Ismailis in Canada have often been called a “model minority”; and it’s a label that many cherish. Model minorities are generally perceived as those who have attained higher socioeconomic success than the average, and is measured through income, education and relative social mobility. Conversely many Ismailis perceive Canada to be a model country to settle and raise families. However, front line legal advocate Anushka Nagji and Alnoor Gova, a scholar researching the nexus of hate crimes, Islamophobia and national security laws, say that while Canada may have many advantages, and we are lucky to live here, being a model minority also comes with responsibilities that must be fulfilled. Our civic and moral responsibility is to constantly engage with government at all levels to improve lives of all Canadians.
Gova and Nagji point out that part of Canada’s appeal as a nation – the perceived rule of law, justice, equality and freedoms enshrined in the Constitution and Charter of Rights and Freedoms – is under threat and may soon be obsolete if radical action is not taken. The Canada we once knew, a beacon of equality, is quickly devolving into a police state. Fear of terrorism, Gova notes, “enables the government to implement policies and legislation that allow for mass surveillance, violations of the Charter and basic human rights, arrests and detentions without warrants and other terrifying intrusions and controls of all its citizens. In the name of national security, our human rights are in jeopardy”. It’s not hyperbolic to say so, nor are only Nagji and Gova sounding the alarm. Since 2001 these same rights and privileges that Canadians have enjoyed have been incrementally curtailed and with the passing of the Anti Terrorism Act 2015, the definitions of terrorism have been so broadened and generalized that every-day activities become suspect. This is why there has been a constant outcry of critique building to a crescendo by Canada’s leading civil liberties associations and groups including the Canadian Civil Liberties Association, the BC Civil Liberties Association, and the Human Rights Monitoring Group. Warnings were issued by four former Canadian Prime Ministers, five former Supreme Court justices, dozens of security experts, ministers of justice, past members of the intelligence review committee, two former privacy commissioners and a retired RCMP watchdog, including Senator Jaffer who sits as a member of the Senate’s Anti-terrorism and Legal and Constitutional Affairs committees.
With less than a week left in the public consultation process being held by the federal government on national security, activists, legal scholars and grassroots media producers have come together to launch a radical online resource to encourage informed and meaningful participation with the goal of repealing the controversial Anti Terrorism Act 2015, colloquially known as Bill C-51.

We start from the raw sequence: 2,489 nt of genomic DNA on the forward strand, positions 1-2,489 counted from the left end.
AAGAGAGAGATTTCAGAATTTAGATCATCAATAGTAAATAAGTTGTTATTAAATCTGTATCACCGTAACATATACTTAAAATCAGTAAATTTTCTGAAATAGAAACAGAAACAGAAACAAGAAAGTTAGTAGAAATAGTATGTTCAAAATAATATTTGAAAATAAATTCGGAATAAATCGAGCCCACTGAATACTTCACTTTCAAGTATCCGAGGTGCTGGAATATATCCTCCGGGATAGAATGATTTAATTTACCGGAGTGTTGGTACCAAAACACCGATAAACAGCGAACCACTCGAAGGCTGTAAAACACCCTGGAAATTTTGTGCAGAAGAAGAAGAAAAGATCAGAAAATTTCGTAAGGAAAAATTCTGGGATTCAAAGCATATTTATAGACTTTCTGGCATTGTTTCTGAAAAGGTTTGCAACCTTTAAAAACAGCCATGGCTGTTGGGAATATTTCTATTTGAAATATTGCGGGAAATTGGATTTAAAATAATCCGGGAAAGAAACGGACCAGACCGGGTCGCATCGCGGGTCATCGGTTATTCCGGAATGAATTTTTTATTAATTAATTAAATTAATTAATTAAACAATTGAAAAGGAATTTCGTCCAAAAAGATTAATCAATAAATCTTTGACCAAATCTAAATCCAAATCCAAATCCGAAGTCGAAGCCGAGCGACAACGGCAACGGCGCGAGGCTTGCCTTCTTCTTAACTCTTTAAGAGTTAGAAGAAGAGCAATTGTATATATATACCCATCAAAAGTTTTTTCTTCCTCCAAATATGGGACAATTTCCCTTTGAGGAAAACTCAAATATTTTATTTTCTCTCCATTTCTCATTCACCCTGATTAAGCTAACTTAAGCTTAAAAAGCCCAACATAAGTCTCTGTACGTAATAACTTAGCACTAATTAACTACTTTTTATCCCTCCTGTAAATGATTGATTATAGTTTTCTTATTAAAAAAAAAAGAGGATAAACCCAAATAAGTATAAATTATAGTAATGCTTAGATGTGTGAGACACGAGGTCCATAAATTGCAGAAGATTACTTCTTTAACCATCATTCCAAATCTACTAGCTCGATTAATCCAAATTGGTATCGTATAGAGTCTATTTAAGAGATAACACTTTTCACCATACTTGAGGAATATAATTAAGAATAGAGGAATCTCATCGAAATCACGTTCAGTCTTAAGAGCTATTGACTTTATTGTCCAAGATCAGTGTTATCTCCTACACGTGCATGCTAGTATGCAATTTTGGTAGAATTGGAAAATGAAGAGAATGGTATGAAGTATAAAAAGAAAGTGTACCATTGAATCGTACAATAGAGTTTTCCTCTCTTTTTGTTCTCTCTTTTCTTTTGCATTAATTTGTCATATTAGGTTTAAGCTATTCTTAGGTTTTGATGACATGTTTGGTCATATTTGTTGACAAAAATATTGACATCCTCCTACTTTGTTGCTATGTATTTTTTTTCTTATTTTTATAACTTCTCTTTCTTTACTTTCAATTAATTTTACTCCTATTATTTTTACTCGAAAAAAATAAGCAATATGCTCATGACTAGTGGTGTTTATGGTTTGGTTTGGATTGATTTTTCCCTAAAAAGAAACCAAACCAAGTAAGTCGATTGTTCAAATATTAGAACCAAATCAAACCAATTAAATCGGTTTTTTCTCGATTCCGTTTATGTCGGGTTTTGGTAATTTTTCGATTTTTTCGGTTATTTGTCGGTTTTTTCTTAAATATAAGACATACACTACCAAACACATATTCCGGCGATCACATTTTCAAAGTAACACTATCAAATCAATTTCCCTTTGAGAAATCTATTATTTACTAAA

The website www.antiterror.ca, created by Anushka Nagji, and Alnoor Gova, launched officially Monday December 5th, is meant to be a comprehensive tool for all members of the public to utilize in order to put pressure on the government to scale back the massive assault on citizens’ rights and privacies and actively consult with the public before any further legislation on national security is passed.
“This is not acceptable”, says Anushka Nagji, the lead interviewer for the audio series Unpacking Anti-Terrorism of more than two-dozen interviews (including Ismaili Senator Mobina Jaffer and immigration lawyer Zool Suleman) of leading Canadian experts on anti-terror legislation posted on the site, “consultations generally come at the beginning of a process, not in the middle – here we have a situation where a large number of Canadians and community organizations and virtually every civil liberties association across the country want the government to scrap the Act entirely, and the government, instead of doing so, is holding public consultations about the need for these laws. Radically changing definitions of what constitutes terrorism acts implicating peaceful protest and dissent, conscripting judges to break the law and override the constitution is not befitting of what we would and should call democracy – in fact it’s quite the opposite.”
Nagji and Gova suggest, if Ismailis wish to retain the aspects of the Canada that was, before it is eviscerated, then they must educate themselves on this issue and participate in these public consultations on national security, even after the formal consultations close there are opportunities to directly communicate to Prime Minister Justin Trudeau, Minister of Public Safety Ralph Goodale, Minister of Justice/Attorney General of Canada Jody Wilson-Raybould about repealing the bill and holding a comprehensive consultation process with the public about national security legislation.
Responses to and interpretation of anti-Muslim racism in Canada : a community perspective – https://open.library.ubc.ca/cIRcle/collections/ubctheses/24/items/1.0167825
The Impact of Racial Profiling: A MARU Society / UBC Law Faculty Study – Alnoor Gova and Rahat Kurd http://mbc.metropolis.net/assets/uploads/files/wp/2008/WP08-14.pdf